Product Brief - HL7 Vocabulary Specifications
- 1 Product Brief - HL7 Vocabulary Specifications
- 1.1 Product Name - Vocabulary
- 1.1.1 Topics
- 1.1.2 Standard Category
- 1.1.3 Integration Paradigm
- 1.1.4 Type
- 1.1.5 Releases
- 1.1.6 Summary
- 1.1.7 Description
- 1.1.8 Business Case (Intended Use, Customers)
- 1.1.9 Benefits
- 1.1.10 Implementations/ Case Studies (Actual Users)
- 1.1.11 Resources
- 1.1.12 Relationship to/ Dependencies on, other standards
- 1.1.13 Links to current projects in development
- 1.1 Product Name - Vocabulary
Product Name - Vocabulary
- HL7 Concept Domains
- HL7-supported Code Systems
- HL7 Value Sets
- Health Information Modeling Standards
Consensus approval within HL7 by established RIM and Vocabulary Harmonization process. Any Code System, Concept Domain or Value Set that is balloted as part of another HL7 standard (such as the RIM) becomes a normative artifact.
Releases are posted throughout the year as the Harmonization process proceeds. These are posted in a Design Repository (rimRepos) release on Gforge.
Modern health care communications and data storage makes heavy use of encoded information. In HL7, this is referred to as vocabulary. The HL7 standards define several different type of objects that implement various characteristics of vocabulary. Whereas other elements of the HL7 standards are primarily concerned with structure, vocabulary deals with content.
Consistent with the Version 3 philosophy of successively constraining an abstract information model, the least constrained category in vocabulary is a Concept Domain. [Revise and link Master Glossary]: An HL7 Concept Domain is a named category of like concepts (semantic type) that will be bound to one or more coded elements. Concept Domains exist because we want to constrain the intent of a coded element while deferring the association of the element to a specific coded terminology until later in the standards development or implementation process. Thus, Concept Domains are independent of any specific vocabulary or code system.
The categorization of Concept Domains is hierarchical allowing for further constraint on the breadth of the semantic category covered by the Concept Domain. Such constrained domains are known as “sub-domains”. Sub-domains allow for further specialization (constraint) on the intended values for a domain.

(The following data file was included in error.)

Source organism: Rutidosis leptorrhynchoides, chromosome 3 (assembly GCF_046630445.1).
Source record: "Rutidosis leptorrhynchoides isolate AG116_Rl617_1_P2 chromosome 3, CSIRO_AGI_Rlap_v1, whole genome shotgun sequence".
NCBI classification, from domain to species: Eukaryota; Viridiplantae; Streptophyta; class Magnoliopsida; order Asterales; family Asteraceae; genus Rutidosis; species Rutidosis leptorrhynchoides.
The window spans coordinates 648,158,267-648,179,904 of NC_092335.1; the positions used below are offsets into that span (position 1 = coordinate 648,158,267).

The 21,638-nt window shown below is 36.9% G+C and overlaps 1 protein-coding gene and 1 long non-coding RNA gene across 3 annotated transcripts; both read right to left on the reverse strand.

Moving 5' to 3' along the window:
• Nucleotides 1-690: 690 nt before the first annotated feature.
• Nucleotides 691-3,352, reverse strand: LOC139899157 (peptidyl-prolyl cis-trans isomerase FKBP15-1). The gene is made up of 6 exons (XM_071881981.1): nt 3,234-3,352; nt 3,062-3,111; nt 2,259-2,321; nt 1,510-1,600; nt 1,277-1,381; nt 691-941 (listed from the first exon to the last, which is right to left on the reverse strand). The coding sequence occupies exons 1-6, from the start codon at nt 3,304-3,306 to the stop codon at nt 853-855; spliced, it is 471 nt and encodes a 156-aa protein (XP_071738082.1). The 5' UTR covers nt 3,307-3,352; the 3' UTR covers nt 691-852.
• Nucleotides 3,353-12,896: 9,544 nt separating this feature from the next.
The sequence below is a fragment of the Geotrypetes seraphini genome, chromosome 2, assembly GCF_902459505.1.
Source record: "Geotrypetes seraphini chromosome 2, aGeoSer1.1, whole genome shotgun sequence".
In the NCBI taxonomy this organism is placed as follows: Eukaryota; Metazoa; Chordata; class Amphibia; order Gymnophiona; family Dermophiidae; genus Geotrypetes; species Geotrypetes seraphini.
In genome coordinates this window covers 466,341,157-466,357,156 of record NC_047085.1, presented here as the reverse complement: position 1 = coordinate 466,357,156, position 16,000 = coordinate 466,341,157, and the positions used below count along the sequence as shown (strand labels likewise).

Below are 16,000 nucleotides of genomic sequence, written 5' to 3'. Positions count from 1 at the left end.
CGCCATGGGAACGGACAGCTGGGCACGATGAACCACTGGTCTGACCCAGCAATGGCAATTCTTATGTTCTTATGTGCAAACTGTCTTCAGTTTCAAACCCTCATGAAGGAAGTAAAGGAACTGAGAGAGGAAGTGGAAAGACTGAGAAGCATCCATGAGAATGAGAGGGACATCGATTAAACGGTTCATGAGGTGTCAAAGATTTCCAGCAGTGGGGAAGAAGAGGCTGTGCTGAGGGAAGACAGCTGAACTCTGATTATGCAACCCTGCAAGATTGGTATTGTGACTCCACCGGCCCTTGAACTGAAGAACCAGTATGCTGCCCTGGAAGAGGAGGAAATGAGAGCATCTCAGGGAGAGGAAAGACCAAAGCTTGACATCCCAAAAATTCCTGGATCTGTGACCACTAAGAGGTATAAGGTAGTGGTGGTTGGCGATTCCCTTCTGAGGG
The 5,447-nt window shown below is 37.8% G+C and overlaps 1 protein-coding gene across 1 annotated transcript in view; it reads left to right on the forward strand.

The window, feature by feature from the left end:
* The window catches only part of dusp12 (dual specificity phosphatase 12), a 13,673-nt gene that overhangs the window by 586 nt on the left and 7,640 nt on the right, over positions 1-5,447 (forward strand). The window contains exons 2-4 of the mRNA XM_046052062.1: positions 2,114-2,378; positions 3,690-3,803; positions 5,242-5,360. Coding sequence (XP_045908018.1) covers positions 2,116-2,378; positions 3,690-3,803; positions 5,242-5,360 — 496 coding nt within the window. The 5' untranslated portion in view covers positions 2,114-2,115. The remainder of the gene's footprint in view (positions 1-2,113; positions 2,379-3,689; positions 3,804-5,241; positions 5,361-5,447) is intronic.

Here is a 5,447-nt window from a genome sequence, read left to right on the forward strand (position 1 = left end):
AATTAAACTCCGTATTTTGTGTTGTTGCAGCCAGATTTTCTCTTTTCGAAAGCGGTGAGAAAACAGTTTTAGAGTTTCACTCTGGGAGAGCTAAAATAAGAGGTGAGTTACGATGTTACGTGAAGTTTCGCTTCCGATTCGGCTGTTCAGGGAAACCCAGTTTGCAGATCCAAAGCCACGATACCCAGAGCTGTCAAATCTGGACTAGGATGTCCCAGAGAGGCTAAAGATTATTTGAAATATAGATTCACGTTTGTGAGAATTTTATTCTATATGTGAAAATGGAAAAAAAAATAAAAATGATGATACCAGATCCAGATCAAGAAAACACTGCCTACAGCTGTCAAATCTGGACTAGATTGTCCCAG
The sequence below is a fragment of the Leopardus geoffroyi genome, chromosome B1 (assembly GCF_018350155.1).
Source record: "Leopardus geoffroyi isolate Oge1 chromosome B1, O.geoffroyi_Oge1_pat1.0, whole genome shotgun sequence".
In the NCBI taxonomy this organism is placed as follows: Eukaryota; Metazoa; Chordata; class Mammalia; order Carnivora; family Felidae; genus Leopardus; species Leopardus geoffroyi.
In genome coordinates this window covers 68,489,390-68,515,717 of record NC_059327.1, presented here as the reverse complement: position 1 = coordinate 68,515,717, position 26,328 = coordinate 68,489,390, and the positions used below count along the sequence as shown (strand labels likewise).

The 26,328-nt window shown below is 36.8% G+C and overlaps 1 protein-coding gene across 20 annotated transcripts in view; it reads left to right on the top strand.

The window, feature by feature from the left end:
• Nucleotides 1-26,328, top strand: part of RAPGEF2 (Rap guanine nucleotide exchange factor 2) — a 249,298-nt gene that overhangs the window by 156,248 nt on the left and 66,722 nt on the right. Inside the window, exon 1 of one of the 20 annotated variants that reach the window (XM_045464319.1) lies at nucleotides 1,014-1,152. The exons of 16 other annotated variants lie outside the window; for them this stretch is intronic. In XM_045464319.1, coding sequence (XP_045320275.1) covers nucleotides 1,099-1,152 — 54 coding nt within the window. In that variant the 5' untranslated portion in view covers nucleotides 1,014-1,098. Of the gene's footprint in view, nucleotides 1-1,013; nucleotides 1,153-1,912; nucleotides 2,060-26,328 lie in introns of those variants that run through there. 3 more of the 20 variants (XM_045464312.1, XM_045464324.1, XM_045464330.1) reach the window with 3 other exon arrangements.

A list of intended values for a concept domain or sub-domain is referred to as a value set. A value set consists of one or more coded concepts. These are the possible concept codes that can be carried in an HL7 Version 3 message in a coded data type . When a value set is associated with given concept domain or sub-domain, this is called "binding". Different value sets can be associated with the same concept domain in different circumstance.
A concept code is only unique within a particular context. As an example, "M" may stand for male in one context and married in a second. The context in which a concept is defined is called a code system. Many code systems already exist in the medical domain, such as ICD-9, SNOMED-CT, etc. Whenever possible, HL7 reuses existing concept codes rather than developing their own.
At the point that message designers and implementers decide on the specific terminology to represent the information payload of a coded element, a value set is bound to the concept domain that was the previous constraint for the coded element, and that value set is asserted as the new constraint for the coded element.
The HL7-defined vocabulary tables that have been developed for coded class attributes are stored in the HL7 repository, from which a number of views have been extracted to produce the HL7 Vocabulary Listings for the HL7 Reference Information Model (RIM). The views are presented in table format and include the HL7 Concept Domains, Code Systems (including, HL7-maintained systems and external systems referenced by HL7), HL7-defined Value Sets, and a Cross Reference between Concept Domains and Coded Attributes.
The Concept Domain name and the associated extensibility qualifier for each coded attribute in the RIM are specified in the RIM narrative. This specification occurs as the first line of the attribute's description in the following format: Concept Domain: "MyConceptDomain" (CWE)
There is a link between the concept domain name in the RIM listing and its entry in the HL7 Concept Domain table in this listing.
Business Case (Intended Use, Customers)
The vocabulary specifications, along with the RIM and Data Types form the foundation for all information modeling within HL7. The models derived from these serve as documents, data for services, and messages. As such, they are "part" of every HL7 Version 3 standard and have the same "customers" as do the standards defined from them.
The essence of Version 3 is the establishment of an information modeling foundation that is:
- relatively stable,
- able to support the representation of all concepts in the HL7 domain of interest, and
- is technology-neutral in order to allow implementation in a variety of environments as the users technology evolves.
The Vocabulary, RIM and Data types provide this foundation.
Implementations/ Case Studies (Actual Users)
- Every Actual User of another V3 Product - CDA, Messaging or Services
- See more at http://www.hl7.org/implement/training.cfm
Relationship to/ Dependencies on, other standards
Links to current projects in development
- none at this time